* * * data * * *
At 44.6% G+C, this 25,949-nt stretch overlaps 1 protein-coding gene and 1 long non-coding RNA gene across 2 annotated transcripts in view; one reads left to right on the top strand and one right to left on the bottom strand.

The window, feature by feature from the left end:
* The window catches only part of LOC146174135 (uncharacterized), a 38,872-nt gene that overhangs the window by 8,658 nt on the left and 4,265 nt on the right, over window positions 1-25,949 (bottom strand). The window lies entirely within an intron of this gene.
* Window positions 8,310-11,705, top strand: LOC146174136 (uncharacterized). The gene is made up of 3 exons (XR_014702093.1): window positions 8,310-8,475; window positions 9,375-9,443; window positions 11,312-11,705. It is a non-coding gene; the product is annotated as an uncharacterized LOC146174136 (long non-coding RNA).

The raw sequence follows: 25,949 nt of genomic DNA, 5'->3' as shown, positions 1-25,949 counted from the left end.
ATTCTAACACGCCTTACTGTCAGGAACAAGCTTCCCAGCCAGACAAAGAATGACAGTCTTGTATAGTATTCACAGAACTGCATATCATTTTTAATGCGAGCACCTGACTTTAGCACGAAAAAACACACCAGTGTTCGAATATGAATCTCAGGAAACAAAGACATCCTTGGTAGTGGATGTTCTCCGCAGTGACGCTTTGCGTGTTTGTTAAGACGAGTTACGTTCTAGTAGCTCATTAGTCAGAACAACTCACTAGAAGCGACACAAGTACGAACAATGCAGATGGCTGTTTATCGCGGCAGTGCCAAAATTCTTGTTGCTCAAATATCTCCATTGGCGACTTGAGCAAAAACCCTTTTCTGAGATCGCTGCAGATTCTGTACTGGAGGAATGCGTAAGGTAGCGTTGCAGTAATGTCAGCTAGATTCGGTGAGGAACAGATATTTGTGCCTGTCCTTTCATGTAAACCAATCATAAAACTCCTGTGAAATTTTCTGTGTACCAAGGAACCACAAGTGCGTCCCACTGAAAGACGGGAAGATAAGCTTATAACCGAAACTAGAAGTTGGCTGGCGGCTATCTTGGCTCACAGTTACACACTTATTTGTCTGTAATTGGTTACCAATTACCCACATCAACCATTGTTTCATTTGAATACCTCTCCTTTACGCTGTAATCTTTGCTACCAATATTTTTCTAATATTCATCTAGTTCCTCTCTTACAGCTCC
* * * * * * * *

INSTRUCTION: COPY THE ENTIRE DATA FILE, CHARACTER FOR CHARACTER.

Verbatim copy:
At 44.6% G+C, this 25,949-nt stretch overlaps 1 protein-coding gene and 1 long non-coding RNA gene across 2 annotated transcripts in view; one reads left to right on the top strand and one right to left on the bottom strand.

The window, feature by feature from the left end:
* The window catches only part of LOC146174135 (uncharacterized), a 38,872-nt gene that overhangs the window by 8,658 nt on the left and 4,265 nt on the right, over window positions 1-25,949 (bottom strand). The window lies entirely within an intron of this gene.
* Window positions 8,310-11,705, top strand: LOC146174136 (uncharacterized). The gene is made up of 3 exons (XR_014702093.1): window positions 8,310-8,475; window positions 9,375-9,443; window positions 11,312-11,705. It is a non-coding gene; the product is annotated as an uncharacterized LOC146174136 (long non-coding RNA).

The raw sequence follows: 25,949 nt of genomic DNA, 5'->3' as shown, positions 1-25,949 counted from the left end.
ATTCTAACACGCCTTACTGTCAGGAACAAGCTTCCCAGCCAGACAAAGAATGACAGTCTTGTATAGTATTCACAGAACTGCATATCATTTTTAATGCGAGCACCTGACTTTAGCACGAAAAAACACACCAGTGTTCGAATATGAATCTCAGGAAACAAAGACATCCTTGGTAGTGGATGTTCTCCGCAGTGACGCTTTGCGTGTTTGTTAAGACGAGTTACGTTCTAGTAGCTCATTAGTCAGAACAACTCACTAGAAGCGACACAAGTACGAACAATGCAGATGGCTGTTTATCGCGGCAGTGCCAAAATTCTTGTTGCTCAAATATCTCCATTGGCGACTTGAGCAAAAACCCTTTTCTGAGATCGCTGCAGATTCTGTACTGGAGGAATGCGTAAGGTAGCGTTGCAGTAATGTCAGCTAGATTCGGTGAGGAACAGATATTTGTGCCTGTCCTTTCATGTAAACCAATCATAAAACTCCTGTGAAATTTTCTGTGTACCAAGGAACCACAAGTGCGTCCCACTGAAAGACGGGAAGATAAGCTTATAACCGAAACTAGAAGTTGGCTGGCGGCTATCTTGGCTCACAGTTACACACTTATTTGTCTGTAATTGGTTACCAATTACCCACATCAACCATTGTTTCATTTGAATACCTCTCCTTTACGCTGTAATCTTTGCTACCAATATTTTTCTAATATTCATCTAGTTCCTCTCTTACAGCTCC